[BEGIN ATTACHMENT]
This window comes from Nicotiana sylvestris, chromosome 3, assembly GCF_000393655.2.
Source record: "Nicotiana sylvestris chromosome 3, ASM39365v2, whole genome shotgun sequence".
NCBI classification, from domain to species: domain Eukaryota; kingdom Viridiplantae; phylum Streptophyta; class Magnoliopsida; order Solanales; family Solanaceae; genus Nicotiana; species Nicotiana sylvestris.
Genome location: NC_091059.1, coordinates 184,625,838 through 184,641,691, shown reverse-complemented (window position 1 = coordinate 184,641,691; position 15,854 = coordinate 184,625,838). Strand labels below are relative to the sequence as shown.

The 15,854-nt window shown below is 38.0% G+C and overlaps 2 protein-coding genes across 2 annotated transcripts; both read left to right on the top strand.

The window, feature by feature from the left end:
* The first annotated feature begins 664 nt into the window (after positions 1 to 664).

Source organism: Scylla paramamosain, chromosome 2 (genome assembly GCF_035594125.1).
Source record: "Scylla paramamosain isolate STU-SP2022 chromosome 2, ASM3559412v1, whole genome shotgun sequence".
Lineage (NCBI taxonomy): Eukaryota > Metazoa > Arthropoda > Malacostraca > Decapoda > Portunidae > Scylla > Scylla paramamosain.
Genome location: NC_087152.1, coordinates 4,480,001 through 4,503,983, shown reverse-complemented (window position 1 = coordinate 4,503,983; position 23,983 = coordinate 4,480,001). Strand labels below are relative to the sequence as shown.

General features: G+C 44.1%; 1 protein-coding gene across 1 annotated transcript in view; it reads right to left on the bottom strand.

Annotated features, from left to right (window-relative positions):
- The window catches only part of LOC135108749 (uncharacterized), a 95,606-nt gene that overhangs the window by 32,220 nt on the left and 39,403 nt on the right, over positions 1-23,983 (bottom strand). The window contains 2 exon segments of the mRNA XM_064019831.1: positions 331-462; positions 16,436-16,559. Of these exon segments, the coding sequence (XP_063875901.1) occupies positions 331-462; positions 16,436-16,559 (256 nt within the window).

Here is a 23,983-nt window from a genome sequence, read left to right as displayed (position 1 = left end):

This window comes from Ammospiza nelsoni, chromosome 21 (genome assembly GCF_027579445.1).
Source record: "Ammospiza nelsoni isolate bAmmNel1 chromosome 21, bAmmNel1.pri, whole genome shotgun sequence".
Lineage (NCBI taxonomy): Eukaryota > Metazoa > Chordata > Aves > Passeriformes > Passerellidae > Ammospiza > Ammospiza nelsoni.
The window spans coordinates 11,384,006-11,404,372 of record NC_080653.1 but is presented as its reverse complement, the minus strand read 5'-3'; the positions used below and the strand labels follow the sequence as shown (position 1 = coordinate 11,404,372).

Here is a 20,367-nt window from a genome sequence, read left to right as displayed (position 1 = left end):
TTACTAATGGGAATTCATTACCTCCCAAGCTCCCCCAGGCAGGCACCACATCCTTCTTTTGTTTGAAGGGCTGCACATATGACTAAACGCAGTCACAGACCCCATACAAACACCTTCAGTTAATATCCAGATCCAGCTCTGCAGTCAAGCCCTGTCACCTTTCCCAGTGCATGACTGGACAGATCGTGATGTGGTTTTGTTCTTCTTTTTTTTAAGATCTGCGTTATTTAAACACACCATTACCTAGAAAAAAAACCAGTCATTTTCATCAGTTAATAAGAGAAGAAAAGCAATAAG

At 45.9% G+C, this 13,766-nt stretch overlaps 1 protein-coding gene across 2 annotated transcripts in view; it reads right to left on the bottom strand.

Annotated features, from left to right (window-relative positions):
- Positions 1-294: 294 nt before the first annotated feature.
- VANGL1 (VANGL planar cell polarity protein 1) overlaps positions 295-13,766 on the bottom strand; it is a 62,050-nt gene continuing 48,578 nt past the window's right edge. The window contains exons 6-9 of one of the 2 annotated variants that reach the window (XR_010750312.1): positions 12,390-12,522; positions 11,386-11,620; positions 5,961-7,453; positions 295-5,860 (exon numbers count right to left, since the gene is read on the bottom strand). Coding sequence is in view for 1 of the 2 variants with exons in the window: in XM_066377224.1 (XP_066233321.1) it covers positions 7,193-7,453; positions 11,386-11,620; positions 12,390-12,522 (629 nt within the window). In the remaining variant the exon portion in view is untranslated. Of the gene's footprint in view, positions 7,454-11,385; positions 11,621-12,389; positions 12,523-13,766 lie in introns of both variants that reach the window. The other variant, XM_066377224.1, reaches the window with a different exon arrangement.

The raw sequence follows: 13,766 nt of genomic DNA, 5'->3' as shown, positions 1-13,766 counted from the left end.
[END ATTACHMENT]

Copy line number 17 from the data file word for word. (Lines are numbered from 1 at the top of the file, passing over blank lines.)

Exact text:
Source record: "Ammospiza nelsoni isolate bAmmNel1 chromosome 21, bAmmNel1.pri, whole genome shotgun sequence".